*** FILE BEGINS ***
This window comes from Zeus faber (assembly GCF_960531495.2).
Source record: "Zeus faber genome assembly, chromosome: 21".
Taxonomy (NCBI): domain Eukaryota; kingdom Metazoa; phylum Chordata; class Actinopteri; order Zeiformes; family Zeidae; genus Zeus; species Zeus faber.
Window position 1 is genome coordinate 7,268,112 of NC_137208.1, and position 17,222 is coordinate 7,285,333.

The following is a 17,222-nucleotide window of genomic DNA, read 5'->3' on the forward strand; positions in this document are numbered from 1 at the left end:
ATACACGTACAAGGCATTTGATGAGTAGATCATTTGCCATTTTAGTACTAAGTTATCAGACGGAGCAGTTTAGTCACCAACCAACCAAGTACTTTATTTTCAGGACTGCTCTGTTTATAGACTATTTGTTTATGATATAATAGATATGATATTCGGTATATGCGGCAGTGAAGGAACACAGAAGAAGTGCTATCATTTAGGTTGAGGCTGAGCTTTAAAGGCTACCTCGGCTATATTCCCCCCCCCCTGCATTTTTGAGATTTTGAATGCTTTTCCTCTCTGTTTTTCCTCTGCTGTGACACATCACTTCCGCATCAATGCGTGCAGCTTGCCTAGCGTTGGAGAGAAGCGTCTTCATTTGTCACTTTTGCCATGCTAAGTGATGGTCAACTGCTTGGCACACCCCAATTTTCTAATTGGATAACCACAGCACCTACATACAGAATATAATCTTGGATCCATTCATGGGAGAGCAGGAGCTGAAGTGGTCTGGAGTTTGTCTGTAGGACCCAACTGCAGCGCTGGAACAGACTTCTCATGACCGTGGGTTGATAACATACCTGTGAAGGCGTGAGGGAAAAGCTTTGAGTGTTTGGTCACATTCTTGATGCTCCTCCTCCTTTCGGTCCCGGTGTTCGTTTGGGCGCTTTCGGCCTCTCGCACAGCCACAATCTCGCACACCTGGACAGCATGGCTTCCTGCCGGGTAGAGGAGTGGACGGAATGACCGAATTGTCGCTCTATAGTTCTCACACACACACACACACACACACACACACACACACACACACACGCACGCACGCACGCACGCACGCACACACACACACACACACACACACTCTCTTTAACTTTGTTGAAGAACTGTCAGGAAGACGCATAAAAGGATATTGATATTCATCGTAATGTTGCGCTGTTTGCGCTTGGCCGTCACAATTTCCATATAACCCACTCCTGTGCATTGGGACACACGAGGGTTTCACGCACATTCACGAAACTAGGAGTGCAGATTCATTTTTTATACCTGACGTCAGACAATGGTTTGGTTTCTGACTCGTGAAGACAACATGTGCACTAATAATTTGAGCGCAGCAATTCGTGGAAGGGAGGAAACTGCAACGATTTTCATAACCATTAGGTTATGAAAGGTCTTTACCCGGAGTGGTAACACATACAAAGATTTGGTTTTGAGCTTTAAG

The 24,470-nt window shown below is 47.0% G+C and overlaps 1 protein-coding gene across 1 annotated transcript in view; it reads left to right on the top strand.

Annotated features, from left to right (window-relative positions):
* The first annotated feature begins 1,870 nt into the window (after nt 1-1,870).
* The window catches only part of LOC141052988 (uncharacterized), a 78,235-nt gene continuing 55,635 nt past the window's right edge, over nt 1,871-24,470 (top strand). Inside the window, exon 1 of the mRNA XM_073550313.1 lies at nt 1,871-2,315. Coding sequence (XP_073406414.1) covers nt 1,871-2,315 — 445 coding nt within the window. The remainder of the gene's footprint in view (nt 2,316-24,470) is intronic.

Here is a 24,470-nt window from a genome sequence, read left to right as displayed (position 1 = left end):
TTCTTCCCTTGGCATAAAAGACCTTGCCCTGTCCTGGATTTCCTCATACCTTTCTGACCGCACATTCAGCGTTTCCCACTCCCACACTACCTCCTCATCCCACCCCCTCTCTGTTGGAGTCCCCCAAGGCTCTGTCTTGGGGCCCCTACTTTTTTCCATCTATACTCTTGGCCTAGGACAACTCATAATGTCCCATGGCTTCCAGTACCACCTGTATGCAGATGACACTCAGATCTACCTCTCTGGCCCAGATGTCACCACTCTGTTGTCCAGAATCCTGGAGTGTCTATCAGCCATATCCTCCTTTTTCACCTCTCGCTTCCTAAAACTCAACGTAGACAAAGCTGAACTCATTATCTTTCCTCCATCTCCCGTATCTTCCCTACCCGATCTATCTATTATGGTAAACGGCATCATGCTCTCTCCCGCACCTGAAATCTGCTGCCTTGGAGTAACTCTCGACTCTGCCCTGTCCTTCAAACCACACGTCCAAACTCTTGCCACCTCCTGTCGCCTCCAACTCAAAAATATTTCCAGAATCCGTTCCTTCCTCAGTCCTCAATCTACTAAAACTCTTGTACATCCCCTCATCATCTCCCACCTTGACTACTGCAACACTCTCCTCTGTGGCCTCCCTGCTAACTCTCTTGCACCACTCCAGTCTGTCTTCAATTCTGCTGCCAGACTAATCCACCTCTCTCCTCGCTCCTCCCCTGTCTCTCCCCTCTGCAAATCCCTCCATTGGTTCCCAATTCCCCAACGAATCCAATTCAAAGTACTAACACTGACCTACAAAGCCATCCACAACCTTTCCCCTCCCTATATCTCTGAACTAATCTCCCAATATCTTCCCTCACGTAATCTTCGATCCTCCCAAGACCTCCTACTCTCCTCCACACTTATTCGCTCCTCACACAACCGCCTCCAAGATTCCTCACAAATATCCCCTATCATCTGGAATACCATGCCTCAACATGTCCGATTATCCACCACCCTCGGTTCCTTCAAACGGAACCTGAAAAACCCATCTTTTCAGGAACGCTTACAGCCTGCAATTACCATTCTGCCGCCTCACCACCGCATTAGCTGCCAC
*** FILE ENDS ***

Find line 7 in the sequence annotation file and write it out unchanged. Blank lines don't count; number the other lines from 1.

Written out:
The 24,470-nt window shown below is 47.0% G+C and overlaps 1 protein-coding gene across 1 annotated transcript in view; it reads left to right on the top strand.